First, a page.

The U.S. Department of Homeland Security (DHS) recently made “strengthening risk management and prioritization of cyber and physical threats and hazards” a national priority. Similarly, this week’s theme for National Cyber Security Awareness Month is “Safeguarding the Nation’s Critical Infrastructure” and, looking ahead, the DHS has designated November as Critical Infrastructure Security and Resilience Month. By doing so, the DHS hopes to engage and educate public and private sector partners and raise awareness about the pressing need to secure the range of systems and resources that underpin everyday life in the U.S. Businesses can address many of these recommendations on their own, but others may be better informed after consultation with counsel to make sure certain risks are properly assessed and responsibly mitigated based upon the individual business environment. …

ABA Issues New Cybersecurity Ethics Rules for Lawyers

By: Gwenn Barney

Lawyers are advisors and advocates. Clients trust lawyers to preserve secrets, confidential matters that when disclosed could cause financial or reputational damage. A significant element of legal representation involves safe-guarding these confidences competently and also acting responsibly if an unauthorized disclosure occurs.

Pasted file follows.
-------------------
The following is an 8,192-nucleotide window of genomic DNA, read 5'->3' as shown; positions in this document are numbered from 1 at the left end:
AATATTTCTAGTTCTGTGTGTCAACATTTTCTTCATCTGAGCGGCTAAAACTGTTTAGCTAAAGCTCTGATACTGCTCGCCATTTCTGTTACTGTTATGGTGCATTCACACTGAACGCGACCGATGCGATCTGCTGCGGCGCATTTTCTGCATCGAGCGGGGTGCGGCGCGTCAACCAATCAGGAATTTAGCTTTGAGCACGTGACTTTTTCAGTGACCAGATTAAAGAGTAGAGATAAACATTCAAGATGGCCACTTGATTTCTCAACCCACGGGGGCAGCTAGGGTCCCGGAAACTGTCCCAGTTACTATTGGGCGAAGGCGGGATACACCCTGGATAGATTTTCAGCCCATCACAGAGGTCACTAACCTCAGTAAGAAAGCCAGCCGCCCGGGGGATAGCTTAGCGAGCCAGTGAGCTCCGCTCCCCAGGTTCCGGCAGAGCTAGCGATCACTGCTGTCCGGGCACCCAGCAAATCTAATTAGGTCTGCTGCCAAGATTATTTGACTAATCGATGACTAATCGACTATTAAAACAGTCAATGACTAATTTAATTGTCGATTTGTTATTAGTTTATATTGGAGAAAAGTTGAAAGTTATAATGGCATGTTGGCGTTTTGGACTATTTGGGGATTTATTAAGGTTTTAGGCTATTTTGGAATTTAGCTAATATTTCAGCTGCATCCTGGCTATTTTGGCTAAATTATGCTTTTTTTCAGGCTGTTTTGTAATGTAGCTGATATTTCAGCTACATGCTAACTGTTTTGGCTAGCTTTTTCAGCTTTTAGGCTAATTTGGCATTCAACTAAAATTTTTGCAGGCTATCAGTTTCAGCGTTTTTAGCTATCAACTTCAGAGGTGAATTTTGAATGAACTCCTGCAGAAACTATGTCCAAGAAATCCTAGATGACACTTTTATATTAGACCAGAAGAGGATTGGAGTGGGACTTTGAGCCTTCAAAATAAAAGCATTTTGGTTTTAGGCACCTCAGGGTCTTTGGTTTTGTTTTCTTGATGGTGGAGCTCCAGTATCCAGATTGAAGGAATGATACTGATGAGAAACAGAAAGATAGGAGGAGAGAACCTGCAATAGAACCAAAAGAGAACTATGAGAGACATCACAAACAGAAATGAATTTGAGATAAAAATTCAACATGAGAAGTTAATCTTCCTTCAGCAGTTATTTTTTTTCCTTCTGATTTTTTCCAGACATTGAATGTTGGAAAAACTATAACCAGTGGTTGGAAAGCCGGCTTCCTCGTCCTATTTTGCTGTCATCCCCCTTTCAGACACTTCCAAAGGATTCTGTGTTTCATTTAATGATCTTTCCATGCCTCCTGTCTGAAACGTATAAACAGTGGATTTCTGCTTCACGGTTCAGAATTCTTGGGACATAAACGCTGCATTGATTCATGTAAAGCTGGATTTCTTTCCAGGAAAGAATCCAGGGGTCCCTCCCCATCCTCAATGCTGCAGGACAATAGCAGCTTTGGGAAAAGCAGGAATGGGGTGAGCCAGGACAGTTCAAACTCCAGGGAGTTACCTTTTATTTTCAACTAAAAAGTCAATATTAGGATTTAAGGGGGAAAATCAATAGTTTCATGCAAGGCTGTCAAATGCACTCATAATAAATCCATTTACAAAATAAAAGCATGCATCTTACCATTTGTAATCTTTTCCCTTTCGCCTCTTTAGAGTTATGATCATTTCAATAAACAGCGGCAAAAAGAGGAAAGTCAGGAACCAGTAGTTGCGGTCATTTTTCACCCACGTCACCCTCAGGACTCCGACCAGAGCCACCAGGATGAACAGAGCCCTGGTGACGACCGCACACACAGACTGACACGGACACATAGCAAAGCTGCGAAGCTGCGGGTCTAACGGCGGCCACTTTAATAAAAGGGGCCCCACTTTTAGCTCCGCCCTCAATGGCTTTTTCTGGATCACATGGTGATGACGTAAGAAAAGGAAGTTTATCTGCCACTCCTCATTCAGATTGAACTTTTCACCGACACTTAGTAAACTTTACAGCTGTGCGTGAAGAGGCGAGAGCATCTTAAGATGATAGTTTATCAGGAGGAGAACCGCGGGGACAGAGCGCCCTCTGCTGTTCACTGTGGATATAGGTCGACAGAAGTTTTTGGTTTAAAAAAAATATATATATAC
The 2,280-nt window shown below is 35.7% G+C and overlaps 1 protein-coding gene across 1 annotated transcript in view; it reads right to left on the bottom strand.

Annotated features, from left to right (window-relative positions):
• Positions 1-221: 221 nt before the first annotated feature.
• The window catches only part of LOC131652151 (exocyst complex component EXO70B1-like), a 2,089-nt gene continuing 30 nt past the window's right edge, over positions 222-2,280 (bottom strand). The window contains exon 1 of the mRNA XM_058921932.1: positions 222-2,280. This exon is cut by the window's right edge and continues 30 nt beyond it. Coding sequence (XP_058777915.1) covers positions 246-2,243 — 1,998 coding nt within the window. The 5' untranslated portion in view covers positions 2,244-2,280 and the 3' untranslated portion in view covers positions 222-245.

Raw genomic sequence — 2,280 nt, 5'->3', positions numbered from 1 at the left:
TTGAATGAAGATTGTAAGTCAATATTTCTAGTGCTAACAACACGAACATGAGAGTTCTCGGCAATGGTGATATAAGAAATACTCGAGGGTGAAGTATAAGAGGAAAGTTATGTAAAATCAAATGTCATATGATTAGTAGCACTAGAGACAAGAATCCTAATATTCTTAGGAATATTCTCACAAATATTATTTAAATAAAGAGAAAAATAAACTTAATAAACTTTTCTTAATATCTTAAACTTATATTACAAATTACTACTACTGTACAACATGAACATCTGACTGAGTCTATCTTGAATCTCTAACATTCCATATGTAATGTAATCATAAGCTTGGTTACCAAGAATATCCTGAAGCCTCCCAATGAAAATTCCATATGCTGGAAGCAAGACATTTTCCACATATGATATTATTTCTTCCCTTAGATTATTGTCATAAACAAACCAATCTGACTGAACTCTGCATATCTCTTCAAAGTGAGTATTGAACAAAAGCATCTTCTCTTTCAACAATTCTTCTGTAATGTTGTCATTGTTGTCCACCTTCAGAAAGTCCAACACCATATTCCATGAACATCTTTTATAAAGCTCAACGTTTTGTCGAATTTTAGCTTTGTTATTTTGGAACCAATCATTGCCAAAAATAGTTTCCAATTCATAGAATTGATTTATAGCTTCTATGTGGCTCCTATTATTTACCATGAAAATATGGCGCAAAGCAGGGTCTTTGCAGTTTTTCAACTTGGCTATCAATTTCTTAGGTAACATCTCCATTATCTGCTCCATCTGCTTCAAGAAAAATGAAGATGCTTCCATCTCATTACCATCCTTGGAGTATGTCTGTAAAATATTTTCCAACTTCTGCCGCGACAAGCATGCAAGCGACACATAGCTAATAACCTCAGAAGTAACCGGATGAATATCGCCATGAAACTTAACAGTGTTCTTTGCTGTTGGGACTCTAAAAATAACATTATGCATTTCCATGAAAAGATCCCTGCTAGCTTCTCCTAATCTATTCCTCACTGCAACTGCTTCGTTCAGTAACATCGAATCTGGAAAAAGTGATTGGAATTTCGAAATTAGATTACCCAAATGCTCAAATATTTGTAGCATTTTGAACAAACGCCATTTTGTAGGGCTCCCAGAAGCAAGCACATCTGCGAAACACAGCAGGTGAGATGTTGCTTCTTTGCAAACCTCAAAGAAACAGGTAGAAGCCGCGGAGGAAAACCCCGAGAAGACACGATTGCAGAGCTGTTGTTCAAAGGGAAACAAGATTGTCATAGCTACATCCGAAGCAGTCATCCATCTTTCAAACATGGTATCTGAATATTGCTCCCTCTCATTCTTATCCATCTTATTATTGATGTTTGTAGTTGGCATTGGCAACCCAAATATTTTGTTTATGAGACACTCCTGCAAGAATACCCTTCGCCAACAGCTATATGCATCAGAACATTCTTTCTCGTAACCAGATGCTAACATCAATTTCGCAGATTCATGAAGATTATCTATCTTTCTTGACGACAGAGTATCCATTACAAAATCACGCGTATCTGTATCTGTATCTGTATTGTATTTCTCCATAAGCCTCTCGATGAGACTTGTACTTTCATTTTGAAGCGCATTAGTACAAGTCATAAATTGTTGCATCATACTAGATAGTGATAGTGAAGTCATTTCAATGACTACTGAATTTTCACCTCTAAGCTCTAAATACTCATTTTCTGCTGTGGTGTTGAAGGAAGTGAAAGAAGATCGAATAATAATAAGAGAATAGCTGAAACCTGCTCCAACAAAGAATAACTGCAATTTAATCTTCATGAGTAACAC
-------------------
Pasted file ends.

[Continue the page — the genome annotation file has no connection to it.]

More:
Law firms are prime targets for data breaches because they hold a treasure trove of digital information. The American Bar Association (ABA) introduced a new opinion on October 17, 2018 to guide lawyers in their responsibilities to clients in relation to data breaches involving or having a substantial likelihood of involving material client information. These responsibilities, laid out in Formal Opinion 483, include monitoring for data breaches, restoring systems after a data breach, post-breach investigations, and informing current clients when a breach occurs. Law firms are expected to develop and implement data privacy and security programs, and as in other industries, a firm’s management is expected to undertake an active role with implementing such a program. A failure to do so could result in an ethical violation.